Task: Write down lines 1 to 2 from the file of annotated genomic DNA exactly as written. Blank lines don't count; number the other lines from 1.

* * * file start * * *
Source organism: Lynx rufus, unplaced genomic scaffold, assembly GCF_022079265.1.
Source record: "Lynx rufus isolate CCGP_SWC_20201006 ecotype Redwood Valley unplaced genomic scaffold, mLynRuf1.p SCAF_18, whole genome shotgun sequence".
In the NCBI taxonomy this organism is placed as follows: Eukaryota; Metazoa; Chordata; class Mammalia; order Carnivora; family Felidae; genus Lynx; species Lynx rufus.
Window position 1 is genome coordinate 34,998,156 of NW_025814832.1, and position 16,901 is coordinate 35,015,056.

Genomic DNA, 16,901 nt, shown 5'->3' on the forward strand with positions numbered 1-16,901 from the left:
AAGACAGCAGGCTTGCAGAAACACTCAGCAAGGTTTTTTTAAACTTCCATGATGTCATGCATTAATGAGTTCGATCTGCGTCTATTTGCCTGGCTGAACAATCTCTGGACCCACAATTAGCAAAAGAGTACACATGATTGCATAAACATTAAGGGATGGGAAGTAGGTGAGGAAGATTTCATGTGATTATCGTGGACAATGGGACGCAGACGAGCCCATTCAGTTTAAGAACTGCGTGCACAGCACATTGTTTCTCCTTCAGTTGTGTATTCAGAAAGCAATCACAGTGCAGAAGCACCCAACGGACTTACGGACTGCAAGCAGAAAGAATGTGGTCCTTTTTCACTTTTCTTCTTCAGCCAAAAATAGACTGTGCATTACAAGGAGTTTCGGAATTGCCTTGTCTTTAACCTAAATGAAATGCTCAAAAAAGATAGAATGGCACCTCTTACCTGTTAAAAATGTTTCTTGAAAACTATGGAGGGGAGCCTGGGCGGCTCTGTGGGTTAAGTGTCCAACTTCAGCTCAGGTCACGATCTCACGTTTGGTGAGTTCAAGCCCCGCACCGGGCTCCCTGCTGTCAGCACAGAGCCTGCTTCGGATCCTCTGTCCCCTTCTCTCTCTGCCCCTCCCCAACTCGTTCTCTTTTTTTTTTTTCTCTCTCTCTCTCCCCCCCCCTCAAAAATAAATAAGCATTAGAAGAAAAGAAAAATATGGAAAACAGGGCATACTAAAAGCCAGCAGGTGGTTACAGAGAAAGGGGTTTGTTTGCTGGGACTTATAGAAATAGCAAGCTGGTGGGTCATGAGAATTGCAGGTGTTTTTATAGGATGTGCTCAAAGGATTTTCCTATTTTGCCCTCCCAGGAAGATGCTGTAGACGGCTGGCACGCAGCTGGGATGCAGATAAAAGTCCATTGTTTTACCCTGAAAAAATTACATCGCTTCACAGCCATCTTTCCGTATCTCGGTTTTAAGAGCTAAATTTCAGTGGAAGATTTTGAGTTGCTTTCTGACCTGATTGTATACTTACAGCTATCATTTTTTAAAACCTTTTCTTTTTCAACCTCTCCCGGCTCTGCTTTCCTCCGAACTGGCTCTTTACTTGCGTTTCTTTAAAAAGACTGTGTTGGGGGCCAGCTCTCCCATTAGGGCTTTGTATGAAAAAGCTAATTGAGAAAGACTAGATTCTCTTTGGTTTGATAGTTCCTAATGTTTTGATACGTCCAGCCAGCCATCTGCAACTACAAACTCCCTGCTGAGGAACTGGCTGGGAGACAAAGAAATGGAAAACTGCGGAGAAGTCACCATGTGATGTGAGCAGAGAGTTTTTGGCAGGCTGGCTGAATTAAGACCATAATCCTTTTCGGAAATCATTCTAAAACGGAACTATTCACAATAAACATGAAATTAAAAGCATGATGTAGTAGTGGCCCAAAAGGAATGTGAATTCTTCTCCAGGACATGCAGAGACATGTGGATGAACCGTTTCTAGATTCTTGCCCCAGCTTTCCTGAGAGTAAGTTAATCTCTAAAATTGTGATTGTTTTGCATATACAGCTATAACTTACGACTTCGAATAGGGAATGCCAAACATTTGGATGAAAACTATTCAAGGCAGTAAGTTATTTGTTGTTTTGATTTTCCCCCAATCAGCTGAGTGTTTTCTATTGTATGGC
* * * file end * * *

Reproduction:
Source organism: Lynx rufus, unplaced genomic scaffold, assembly GCF_022079265.1.
Source record: "Lynx rufus isolate CCGP_SWC_20201006 ecotype Redwood Valley unplaced genomic scaffold, mLynRuf1.p SCAF_18, whole genome shotgun sequence".